Cannabis Education (6)

Over 100 phytocannabinoids have been identified in the cannabis plant, many of which have documented medicinal value. Most are closely related or differ by only a single chemical part. The most talked-about and researched cannabinoids found in the cannabis plant are tetrahydrocannabinol (THC) for its psychoactive properties (“high feeling”) and cannabidiol (CBD) for its healing properties.

Cannabinoids can be administered by smoking, vaporizing, oral ingestion, transdermal patch, intravenous injection, sublingual absorption or rectal suppository.

Cannabinoids are a diverse set of chemical compounds that bind to special receptors in the human body that make up what is known as The Endocannabinoid System. The “key and lock” metaphor is often used to describe this process. The human body possesses specific binding sites (“locks”) on the surface of many cell types, and our body produces several endocannabinoids (“keys”) that bind to these cannabinoid receptors (CB) to activate or “unlock” them.

In 1992, researchers detected an endogenous substance that binds to cannabinoid receptors for the first time. This substance, known as anandamide, comes from the Sanskrit word “Ananda” for bliss and “amide” due to its chemical structure. A second endocannabinoid was discovered in 1995, 2-arachidonoylglycerol (2-AG). These two endocannabinoids are the best studied so far.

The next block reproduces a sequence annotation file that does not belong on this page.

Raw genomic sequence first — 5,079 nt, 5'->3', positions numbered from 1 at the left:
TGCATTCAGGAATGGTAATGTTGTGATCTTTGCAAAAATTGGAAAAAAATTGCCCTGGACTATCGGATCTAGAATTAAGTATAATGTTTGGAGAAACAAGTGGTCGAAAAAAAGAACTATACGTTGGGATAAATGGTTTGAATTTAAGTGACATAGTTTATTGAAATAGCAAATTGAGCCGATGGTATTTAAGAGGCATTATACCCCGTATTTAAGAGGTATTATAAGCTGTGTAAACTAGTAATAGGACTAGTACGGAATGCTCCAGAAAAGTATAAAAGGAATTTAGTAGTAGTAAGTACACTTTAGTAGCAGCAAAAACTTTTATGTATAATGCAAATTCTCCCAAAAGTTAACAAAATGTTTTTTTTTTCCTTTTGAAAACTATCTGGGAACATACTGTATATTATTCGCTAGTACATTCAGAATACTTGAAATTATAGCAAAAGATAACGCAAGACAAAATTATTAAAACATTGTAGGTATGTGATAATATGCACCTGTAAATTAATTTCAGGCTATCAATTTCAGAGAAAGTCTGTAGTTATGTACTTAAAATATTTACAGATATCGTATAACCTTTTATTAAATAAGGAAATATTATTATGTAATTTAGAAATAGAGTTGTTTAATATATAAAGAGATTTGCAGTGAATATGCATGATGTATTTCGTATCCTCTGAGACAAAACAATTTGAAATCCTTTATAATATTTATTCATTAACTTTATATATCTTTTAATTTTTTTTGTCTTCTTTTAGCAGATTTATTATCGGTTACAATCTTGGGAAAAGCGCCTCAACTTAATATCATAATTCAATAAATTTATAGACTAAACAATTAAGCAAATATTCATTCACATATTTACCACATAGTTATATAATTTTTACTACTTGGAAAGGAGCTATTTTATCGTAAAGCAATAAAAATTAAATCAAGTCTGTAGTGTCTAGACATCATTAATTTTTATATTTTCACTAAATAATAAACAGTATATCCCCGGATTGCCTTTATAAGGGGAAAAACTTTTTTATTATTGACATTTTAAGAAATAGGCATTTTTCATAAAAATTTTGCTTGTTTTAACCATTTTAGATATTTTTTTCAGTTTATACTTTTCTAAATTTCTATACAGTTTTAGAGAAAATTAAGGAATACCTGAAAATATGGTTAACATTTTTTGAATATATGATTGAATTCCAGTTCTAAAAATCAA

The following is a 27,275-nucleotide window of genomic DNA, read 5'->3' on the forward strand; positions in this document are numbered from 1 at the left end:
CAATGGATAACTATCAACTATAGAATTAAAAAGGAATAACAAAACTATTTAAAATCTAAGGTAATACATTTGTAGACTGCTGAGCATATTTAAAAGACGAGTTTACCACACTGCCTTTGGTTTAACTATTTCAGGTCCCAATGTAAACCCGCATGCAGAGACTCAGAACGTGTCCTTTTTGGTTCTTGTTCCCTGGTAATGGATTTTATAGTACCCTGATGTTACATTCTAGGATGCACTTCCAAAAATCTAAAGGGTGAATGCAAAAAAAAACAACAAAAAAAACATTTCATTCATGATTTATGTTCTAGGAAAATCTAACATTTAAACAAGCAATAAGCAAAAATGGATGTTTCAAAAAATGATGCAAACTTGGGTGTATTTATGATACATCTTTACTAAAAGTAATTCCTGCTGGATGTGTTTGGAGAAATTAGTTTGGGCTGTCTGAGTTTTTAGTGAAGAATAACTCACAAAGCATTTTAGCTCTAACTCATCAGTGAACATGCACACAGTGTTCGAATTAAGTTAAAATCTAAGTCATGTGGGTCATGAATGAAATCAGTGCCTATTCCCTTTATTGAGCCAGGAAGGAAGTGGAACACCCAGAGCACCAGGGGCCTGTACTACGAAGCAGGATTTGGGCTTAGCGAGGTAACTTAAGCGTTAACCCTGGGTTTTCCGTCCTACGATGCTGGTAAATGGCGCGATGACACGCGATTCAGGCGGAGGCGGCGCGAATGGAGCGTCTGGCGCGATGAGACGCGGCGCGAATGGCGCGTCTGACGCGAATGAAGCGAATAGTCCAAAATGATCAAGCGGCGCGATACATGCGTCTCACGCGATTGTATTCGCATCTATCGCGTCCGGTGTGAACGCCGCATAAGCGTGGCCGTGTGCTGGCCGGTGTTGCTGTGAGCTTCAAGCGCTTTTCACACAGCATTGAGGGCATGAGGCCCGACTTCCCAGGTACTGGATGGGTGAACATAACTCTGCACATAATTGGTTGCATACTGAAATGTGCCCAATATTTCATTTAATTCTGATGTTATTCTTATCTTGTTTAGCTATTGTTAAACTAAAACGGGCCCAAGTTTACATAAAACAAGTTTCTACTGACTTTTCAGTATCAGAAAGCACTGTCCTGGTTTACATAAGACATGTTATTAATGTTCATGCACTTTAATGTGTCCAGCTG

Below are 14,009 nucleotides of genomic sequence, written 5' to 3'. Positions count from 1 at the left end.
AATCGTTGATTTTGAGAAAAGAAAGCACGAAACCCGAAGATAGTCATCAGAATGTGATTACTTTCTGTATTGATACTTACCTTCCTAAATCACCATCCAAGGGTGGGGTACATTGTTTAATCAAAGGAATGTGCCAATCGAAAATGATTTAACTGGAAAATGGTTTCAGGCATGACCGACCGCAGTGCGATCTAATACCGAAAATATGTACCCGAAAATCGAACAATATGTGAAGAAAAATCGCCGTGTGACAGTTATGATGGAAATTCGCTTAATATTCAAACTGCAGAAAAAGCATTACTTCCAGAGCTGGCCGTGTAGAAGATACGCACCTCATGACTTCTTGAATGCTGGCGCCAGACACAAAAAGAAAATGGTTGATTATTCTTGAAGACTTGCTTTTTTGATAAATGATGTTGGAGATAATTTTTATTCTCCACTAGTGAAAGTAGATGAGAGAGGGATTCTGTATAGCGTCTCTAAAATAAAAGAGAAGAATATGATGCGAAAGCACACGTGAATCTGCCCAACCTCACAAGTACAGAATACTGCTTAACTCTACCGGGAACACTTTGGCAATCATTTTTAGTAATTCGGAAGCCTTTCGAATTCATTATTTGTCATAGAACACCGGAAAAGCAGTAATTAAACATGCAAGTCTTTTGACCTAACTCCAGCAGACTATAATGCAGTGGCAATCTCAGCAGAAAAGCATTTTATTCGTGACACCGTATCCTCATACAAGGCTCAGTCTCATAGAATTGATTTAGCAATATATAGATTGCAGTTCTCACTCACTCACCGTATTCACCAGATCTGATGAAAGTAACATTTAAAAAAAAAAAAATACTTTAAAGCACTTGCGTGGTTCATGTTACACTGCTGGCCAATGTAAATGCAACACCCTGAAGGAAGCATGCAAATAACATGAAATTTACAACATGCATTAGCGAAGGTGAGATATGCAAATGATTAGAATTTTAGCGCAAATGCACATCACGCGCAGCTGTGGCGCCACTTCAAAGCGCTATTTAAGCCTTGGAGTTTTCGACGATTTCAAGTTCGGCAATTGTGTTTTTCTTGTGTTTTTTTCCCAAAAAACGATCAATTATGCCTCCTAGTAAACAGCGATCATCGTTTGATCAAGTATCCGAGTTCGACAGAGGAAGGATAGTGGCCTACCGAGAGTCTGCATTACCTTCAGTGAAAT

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Cannabinoids (e.g., THC and CBD) are the chemical compounds secreted by cannabis flowers that provide relief to an array of symptoms including pain, nausea, anxiety, and inflammation. These work their medicinal magic by imitating compounds our bodies naturally produce, called endocannabinoids, which act to maintain internal stability and health. To put a complex system simply, they mediate communication between cells, and when there is a deficiency or problem with our endocannabinoid system, unpleasant symptoms and physical complications occur.